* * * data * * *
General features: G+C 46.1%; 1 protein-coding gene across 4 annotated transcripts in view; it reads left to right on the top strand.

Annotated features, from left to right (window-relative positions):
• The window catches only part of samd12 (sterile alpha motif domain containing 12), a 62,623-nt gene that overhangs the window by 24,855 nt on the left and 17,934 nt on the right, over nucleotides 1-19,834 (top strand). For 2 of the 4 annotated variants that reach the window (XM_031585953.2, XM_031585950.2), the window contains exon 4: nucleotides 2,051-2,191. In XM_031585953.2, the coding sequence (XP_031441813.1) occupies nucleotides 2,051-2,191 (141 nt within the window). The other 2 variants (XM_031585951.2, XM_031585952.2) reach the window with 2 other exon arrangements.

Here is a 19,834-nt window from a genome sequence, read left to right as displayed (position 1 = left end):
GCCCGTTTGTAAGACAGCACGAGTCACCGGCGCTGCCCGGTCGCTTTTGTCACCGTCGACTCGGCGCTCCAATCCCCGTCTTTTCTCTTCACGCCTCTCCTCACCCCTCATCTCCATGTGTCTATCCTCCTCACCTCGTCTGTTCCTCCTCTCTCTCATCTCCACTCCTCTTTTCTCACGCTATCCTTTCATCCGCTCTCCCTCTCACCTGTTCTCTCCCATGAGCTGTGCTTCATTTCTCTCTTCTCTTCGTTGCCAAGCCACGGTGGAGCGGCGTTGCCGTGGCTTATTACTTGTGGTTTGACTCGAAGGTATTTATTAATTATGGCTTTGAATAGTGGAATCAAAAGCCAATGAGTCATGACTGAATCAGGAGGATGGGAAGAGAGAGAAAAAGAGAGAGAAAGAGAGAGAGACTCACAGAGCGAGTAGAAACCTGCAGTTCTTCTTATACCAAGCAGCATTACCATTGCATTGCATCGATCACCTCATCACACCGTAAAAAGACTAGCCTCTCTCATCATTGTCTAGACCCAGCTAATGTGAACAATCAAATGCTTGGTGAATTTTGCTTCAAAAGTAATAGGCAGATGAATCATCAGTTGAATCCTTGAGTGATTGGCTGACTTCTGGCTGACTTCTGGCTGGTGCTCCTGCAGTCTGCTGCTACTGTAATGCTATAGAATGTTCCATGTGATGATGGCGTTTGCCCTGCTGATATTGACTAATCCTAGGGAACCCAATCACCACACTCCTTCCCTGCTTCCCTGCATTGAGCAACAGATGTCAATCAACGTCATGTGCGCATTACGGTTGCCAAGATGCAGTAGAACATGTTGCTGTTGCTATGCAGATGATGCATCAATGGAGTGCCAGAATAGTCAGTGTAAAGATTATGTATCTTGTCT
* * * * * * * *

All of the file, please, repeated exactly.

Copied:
General features: G+C 46.1%; 1 protein-coding gene across 4 annotated transcripts in view; it reads left to right on the top strand.

Annotated features, from left to right (window-relative positions):
• The window catches only part of samd12 (sterile alpha motif domain containing 12), a 62,623-nt gene that overhangs the window by 24,855 nt on the left and 17,934 nt on the right, over nucleotides 1-19,834 (top strand). For 2 of the 4 annotated variants that reach the window (XM_031585953.2, XM_031585950.2), the window contains exon 4: nucleotides 2,051-2,191. In XM_031585953.2, the coding sequence (XP_031441813.1) occupies nucleotides 2,051-2,191 (141 nt within the window). The other 2 variants (XM_031585951.2, XM_031585952.2) reach the window with 2 other exon arrangements.

Here is a 19,834-nt window from a genome sequence, read left to right as displayed (position 1 = left end):
GCCCGTTTGTAAGACAGCACGAGTCACCGGCGCTGCCCGGTCGCTTTTGTCACCGTCGACTCGGCGCTCCAATCCCCGTCTTTTCTCTTCACGCCTCTCCTCACCCCTCATCTCCATGTGTCTATCCTCCTCACCTCGTCTGTTCCTCCTCTCTCTCATCTCCACTCCTCTTTTCTCACGCTATCCTTTCATCCGCTCTCCCTCTCACCTGTTCTCTCCCATGAGCTGTGCTTCATTTCTCTCTTCTCTTCGTTGCCAAGCCACGGTGGAGCGGCGTTGCCGTGGCTTATTACTTGTGGTTTGACTCGAAGGTATTTATTAATTATGGCTTTGAATAGTGGAATCAAAAGCCAATGAGTCATGACTGAATCAGGAGGATGGGAAGAGAGAGAAAAAGAGAGAGAAAGAGAGAGAGACTCACAGAGCGAGTAGAAACCTGCAGTTCTTCTTATACCAAGCAGCATTACCATTGCATTGCATCGATCACCTCATCACACCGTAAAAAGACTAGCCTCTCTCATCATTGTCTAGACCCAGCTAATGTGAACAATCAAATGCTTGGTGAATTTTGCTTCAAAAGTAATAGGCAGATGAATCATCAGTTGAATCCTTGAGTGATTGGCTGACTTCTGGCTGACTTCTGGCTGGTGCTCCTGCAGTCTGCTGCTACTGTAATGCTATAGAATGTTCCATGTGATGATGGCGTTTGCCCTGCTGATATTGACTAATCCTAGGGAACCCAATCACCACACTCCTTCCCTGCTTCCCTGCATTGAGCAACAGATGTCAATCAACGTCATGTGCGCATTACGGTTGCCAAGATGCAGTAGAACATGTTGCTGTTGCTATGCAGATGATGCATCAATGGAGTGCCAGAATAGTCAGTGTAAAGATTATGTATCTTGTCT